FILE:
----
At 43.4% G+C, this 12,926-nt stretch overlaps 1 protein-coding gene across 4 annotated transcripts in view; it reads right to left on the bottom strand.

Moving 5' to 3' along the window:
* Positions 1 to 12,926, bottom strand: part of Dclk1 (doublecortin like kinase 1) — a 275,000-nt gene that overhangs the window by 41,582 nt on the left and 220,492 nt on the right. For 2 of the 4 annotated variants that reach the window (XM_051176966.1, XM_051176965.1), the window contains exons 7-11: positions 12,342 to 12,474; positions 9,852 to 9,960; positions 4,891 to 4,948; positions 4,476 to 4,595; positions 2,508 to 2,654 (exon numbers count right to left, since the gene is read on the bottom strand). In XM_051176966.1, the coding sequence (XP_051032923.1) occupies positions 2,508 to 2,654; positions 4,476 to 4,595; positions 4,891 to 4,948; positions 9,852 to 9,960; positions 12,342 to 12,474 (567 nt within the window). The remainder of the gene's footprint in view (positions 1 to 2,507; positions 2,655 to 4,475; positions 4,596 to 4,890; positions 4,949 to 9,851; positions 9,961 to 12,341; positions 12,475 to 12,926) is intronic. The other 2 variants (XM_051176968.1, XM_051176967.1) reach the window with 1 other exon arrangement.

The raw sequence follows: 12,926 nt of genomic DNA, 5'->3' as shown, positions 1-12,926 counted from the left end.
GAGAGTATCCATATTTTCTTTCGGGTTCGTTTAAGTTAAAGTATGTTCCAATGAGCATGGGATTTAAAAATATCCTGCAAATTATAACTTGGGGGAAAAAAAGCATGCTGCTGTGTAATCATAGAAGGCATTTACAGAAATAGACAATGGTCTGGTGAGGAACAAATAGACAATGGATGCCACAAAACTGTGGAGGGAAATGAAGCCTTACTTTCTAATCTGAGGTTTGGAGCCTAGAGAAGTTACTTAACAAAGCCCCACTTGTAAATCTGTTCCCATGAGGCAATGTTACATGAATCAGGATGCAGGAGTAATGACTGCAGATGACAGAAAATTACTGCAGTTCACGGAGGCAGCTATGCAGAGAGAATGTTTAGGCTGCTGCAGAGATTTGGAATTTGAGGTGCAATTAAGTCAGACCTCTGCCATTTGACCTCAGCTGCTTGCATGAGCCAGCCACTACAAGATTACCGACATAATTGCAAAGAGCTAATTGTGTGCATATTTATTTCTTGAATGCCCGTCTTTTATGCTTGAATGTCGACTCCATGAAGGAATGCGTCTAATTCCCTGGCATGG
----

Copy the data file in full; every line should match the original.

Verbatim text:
At 43.4% G+C, this 12,926-nt stretch overlaps 1 protein-coding gene across 4 annotated transcripts in view; it reads right to left on the bottom strand.

Moving 5' to 3' along the window:
* Positions 1 to 12,926, bottom strand: part of Dclk1 (doublecortin like kinase 1) — a 275,000-nt gene that overhangs the window by 41,582 nt on the left and 220,492 nt on the right. For 2 of the 4 annotated variants that reach the window (XM_051176966.1, XM_051176965.1), the window contains exons 7-11: positions 12,342 to 12,474; positions 9,852 to 9,960; positions 4,891 to 4,948; positions 4,476 to 4,595; positions 2,508 to 2,654 (exon numbers count right to left, since the gene is read on the bottom strand). In XM_051176966.1, the coding sequence (XP_051032923.1) occupies positions 2,508 to 2,654; positions 4,476 to 4,595; positions 4,891 to 4,948; positions 9,852 to 9,960; positions 12,342 to 12,474 (567 nt within the window). The remainder of the gene's footprint in view (positions 1 to 2,507; positions 2,655 to 4,475; positions 4,596 to 4,890; positions 4,949 to 9,851; positions 9,961 to 12,341; positions 12,475 to 12,926) is intronic. The other 2 variants (XM_051176968.1, XM_051176967.1) reach the window with 1 other exon arrangement.

The raw sequence follows: 12,926 nt of genomic DNA, 5'->3' as shown, positions 1-12,926 counted from the left end.
GAGAGTATCCATATTTTCTTTCGGGTTCGTTTAAGTTAAAGTATGTTCCAATGAGCATGGGATTTAAAAATATCCTGCAAATTATAACTTGGGGGAAAAAAAGCATGCTGCTGTGTAATCATAGAAGGCATTTACAGAAATAGACAATGGTCTGGTGAGGAACAAATAGACAATGGATGCCACAAAACTGTGGAGGGAAATGAAGCCTTACTTTCTAATCTGAGGTTTGGAGCCTAGAGAAGTTACTTAACAAAGCCCCACTTGTAAATCTGTTCCCATGAGGCAATGTTACATGAATCAGGATGCAGGAGTAATGACTGCAGATGACAGAAAATTACTGCAGTTCACGGAGGCAGCTATGCAGAGAGAATGTTTAGGCTGCTGCAGAGATTTGGAATTTGAGGTGCAATTAAGTCAGACCTCTGCCATTTGACCTCAGCTGCTTGCATGAGCCAGCCACTACAAGATTACCGACATAATTGCAAAGAGCTAATTGTGTGCATATTTATTTCTTGAATGCCCGTCTTTTATGCTTGAATGTCGACTCCATGAAGGAATGCGTCTAATTCCCTGGCATGG